Games engines are typically still managing enormous sets of state and shader combinations, and this is not a purely technical problem. It is still expected and encouraged that developers will limit the number of these, but it doesn’t change the fact that at least in the short-to-mid-term, developers are having real problems that can’t be solved by telling them to reduce the number of pipelines.

Until these solutions become commonplace, you're mostly stuck with workarounds for the problem, such as:

  • Consider if you actually need all of the permutations; there are probably permutations that it doesn't make sense to use together, and you surely don't need all 300 materials for each mesh you create.

  • Use shader uniform values of 0 or 1, or 1x1 black or white textures, to allow you to combine permutations and reduce the number that way.

  • Only create each permutation as it's needed, the first time it's used, at a cost of some runtime hitching and stalling.

  • Decide that Vulkan or DX12 don't meet the requirements of your program and continue using the old APIs.

  • Anything else that makes sense in the context of your program.

  • \$\begingroup\$ How long do you think OpenGL and Directx11 will be considered as ABSOLUTE obsolete? \$\endgroup\$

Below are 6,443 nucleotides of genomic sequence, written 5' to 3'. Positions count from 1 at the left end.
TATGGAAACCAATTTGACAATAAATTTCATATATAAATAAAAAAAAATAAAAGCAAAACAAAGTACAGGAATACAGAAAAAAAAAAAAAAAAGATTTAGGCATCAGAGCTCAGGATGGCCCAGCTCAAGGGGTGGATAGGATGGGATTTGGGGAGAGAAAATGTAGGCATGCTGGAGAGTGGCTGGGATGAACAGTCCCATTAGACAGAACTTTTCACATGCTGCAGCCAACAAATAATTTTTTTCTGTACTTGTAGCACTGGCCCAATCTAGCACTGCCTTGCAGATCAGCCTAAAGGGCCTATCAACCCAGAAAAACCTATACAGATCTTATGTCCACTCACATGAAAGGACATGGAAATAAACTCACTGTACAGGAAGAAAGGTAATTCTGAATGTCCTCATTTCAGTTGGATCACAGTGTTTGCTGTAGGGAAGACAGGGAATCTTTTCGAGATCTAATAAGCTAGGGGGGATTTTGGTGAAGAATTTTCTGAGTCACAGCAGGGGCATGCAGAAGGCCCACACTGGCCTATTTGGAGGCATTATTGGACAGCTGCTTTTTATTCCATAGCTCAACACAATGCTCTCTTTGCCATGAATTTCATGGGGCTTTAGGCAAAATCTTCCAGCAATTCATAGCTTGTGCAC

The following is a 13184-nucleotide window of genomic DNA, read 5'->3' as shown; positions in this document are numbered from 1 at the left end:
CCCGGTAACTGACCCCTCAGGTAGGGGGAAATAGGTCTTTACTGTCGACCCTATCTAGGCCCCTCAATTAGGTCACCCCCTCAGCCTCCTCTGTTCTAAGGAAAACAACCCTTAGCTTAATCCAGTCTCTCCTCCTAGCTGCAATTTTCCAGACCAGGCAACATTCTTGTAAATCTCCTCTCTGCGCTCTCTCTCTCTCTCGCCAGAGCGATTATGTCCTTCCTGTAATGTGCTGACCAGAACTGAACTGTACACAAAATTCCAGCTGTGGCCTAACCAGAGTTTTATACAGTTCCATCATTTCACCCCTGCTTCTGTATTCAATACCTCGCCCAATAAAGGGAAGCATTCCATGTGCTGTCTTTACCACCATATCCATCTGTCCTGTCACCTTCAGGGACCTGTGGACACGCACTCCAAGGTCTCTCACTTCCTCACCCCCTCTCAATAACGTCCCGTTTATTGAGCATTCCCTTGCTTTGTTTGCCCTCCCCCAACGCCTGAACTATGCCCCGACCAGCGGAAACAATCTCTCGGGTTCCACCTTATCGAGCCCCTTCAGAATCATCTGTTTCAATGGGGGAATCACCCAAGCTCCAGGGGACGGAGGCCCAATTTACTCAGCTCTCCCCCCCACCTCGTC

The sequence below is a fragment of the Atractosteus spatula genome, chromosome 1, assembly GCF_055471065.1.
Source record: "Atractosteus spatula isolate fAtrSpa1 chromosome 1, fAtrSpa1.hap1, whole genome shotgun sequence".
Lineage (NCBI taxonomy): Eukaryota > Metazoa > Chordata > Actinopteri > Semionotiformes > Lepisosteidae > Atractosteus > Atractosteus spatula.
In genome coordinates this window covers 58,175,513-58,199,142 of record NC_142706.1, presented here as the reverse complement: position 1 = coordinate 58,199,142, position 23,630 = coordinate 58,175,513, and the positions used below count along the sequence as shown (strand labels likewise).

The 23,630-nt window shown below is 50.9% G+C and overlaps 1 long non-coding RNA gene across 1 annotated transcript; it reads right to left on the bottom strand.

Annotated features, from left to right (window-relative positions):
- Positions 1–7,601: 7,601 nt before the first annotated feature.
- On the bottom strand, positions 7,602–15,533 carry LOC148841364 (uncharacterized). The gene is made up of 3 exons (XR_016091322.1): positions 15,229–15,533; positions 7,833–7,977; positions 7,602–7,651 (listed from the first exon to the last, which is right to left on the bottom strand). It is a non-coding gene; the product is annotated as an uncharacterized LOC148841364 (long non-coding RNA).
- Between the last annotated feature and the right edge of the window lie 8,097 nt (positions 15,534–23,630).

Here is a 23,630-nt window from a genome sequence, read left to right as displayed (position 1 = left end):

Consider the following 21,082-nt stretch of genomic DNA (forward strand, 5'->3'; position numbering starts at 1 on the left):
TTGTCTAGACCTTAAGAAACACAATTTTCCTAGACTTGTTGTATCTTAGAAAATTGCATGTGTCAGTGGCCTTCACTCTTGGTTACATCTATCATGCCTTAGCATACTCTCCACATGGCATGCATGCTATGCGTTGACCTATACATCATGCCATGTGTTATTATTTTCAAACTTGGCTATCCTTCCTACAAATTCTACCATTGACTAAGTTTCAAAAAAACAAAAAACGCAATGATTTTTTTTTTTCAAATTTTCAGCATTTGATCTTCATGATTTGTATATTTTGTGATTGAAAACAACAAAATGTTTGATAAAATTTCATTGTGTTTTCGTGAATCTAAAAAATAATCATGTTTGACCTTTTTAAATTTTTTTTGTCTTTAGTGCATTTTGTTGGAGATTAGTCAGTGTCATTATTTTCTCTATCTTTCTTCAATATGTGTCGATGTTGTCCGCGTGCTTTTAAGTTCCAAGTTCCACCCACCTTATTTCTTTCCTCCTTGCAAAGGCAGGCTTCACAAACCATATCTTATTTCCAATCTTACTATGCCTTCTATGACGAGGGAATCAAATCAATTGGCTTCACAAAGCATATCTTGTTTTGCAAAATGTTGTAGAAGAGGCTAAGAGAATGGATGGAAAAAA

– Roveldo
    Commented Jul 21, 2022 at 11:30
  • \$\begingroup\$ @Roveldo - I don't understand what you mean by "ABSOLUTE obsolete", but I will observe that Vulkan was never intended as a one-size-fits-all replacement for OpenGL. They're two different solutions for two different problem spaces, and there's a huge amount of legacy OpenGL code that guarantees OpenGL will still be around and supported for a long time. As for DX11, Microsoft tend to evolve their APIs differently, but it's worth noting that even old D3D8 or 9 programs will still work today. \$\endgroup\$ Commented Jul 21, 2022 at 11:37
  • \$\begingroup\$ That's exactly what I meant from "ABSOLUTE obselete". Apple moving towards Metal which is by definition similiar to Mantle thus similiar to Vulkan. I dont know if Metal too uses this restricting pipeline objects. It seems future belongs to these pipeline objects. \$\endgroup\$
    – Roveldo
    Commented Jul 21, 2022 at 11:58
  • \$\begingroup\$ I don't know that it's fair to call the PSO model restricting; it might be fair to observe that people did want it, but maybe didn't fully understand the implications of using it on PC hardware, and as a result it's a mismatch for the way people actually work. As I said, the ARB are already taking steps to address this via Vulkan extensions, and the drawbacks of it are generally recognized. \$\endgroup\$ Commented Jul 21, 2022 at 14:16

It may feel inconvenient, but precompiling all pipeline permutations ahead of time is how Vulkan was designed to be used. Compiling pipelines is expensive, and if you are able to do it all up-front it's worth doing so. If you still want to do JIT compilation, Vulkan offers "pipeline cache" objects that can let you serialize your shader permutations so that the majority of your permutations will be loaded, and only permutations that weren't captured by the cache are JIT-compiled.

Arseny Kapoulkine (Zeux) wrote a good article about this problem and the various solutions to it here (scroll down to "Pipeline Objects").